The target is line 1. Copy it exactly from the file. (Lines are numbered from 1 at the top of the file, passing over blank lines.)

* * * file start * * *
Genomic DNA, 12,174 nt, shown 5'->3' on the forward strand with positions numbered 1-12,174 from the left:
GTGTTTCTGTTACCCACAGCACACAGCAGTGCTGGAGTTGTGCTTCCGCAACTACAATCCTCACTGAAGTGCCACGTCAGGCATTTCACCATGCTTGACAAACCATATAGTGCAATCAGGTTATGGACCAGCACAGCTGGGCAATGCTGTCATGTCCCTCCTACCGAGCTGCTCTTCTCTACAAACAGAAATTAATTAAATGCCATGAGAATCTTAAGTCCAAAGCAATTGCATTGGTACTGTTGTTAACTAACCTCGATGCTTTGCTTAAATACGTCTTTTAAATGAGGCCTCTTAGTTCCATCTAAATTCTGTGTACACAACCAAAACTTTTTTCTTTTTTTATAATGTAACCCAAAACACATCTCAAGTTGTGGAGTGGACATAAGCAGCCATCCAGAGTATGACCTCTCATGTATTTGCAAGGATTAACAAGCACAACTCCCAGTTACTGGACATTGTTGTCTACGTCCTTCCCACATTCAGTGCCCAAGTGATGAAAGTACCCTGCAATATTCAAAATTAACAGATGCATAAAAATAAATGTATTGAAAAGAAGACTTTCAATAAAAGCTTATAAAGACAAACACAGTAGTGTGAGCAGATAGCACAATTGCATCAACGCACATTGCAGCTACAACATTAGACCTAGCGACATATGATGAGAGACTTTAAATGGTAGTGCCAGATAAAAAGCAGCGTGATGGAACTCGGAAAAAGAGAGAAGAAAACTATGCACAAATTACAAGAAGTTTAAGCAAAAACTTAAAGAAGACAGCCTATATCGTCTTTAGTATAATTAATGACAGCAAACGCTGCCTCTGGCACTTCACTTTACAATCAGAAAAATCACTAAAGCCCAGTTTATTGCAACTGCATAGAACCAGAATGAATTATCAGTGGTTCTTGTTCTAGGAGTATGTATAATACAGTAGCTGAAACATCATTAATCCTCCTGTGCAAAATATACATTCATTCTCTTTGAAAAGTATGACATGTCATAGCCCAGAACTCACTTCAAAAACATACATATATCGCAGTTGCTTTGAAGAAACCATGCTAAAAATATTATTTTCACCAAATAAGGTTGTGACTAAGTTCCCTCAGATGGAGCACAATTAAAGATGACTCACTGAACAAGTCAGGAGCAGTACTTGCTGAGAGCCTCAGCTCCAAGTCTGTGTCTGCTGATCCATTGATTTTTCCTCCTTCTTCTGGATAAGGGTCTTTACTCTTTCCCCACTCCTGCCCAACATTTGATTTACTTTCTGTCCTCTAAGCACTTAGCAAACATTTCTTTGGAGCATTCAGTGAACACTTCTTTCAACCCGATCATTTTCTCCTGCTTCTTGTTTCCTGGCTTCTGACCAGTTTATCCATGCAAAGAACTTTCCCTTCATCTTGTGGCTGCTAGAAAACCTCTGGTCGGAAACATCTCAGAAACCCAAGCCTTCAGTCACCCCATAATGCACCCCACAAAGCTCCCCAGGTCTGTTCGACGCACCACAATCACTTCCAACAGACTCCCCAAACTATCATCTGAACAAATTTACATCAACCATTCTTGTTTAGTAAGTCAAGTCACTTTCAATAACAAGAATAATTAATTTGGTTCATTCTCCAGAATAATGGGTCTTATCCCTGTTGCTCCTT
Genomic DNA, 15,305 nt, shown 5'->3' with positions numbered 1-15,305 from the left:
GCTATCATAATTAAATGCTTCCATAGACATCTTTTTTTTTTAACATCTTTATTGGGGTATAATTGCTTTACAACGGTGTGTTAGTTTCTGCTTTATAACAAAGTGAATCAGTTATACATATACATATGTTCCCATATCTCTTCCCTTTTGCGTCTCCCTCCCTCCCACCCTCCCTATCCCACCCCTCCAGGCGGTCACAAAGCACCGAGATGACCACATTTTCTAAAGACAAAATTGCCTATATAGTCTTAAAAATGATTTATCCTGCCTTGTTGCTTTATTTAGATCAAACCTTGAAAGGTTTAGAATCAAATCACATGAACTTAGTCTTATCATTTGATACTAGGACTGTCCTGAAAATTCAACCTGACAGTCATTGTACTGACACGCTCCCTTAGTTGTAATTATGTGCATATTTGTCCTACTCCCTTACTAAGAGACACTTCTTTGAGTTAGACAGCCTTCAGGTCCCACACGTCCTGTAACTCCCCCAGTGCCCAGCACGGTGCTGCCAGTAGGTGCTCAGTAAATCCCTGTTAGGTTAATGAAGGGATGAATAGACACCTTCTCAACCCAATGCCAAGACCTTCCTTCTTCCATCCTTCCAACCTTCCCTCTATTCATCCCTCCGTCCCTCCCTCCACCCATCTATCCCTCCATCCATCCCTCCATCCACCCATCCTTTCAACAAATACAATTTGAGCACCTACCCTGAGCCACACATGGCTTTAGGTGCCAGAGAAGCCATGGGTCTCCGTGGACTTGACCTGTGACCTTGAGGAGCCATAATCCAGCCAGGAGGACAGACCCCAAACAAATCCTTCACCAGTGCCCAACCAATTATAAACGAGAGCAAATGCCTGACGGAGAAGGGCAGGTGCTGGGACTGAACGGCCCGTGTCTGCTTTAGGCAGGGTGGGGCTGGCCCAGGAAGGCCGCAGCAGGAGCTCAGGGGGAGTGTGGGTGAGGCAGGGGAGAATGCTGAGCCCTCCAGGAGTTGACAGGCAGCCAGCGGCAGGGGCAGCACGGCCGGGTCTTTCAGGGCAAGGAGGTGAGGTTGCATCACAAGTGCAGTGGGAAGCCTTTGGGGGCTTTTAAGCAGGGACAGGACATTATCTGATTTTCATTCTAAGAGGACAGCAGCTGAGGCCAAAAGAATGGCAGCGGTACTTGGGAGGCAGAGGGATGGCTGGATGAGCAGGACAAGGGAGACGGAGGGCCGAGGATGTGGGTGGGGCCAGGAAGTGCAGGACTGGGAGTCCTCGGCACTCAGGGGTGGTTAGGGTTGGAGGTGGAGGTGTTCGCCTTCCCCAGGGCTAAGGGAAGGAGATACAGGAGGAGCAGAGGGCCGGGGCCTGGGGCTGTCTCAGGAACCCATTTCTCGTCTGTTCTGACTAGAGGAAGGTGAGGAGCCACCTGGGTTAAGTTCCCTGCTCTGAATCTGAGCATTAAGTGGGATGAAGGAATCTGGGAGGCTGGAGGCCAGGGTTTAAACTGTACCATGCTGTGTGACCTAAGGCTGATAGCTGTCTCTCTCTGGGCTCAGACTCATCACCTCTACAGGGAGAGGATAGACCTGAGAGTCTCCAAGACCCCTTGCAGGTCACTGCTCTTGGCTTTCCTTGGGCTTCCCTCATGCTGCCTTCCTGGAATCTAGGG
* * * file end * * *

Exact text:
Genomic DNA, 12,174 nt, shown 5'->3' on the forward strand with positions numbered 1-12,174 from the left: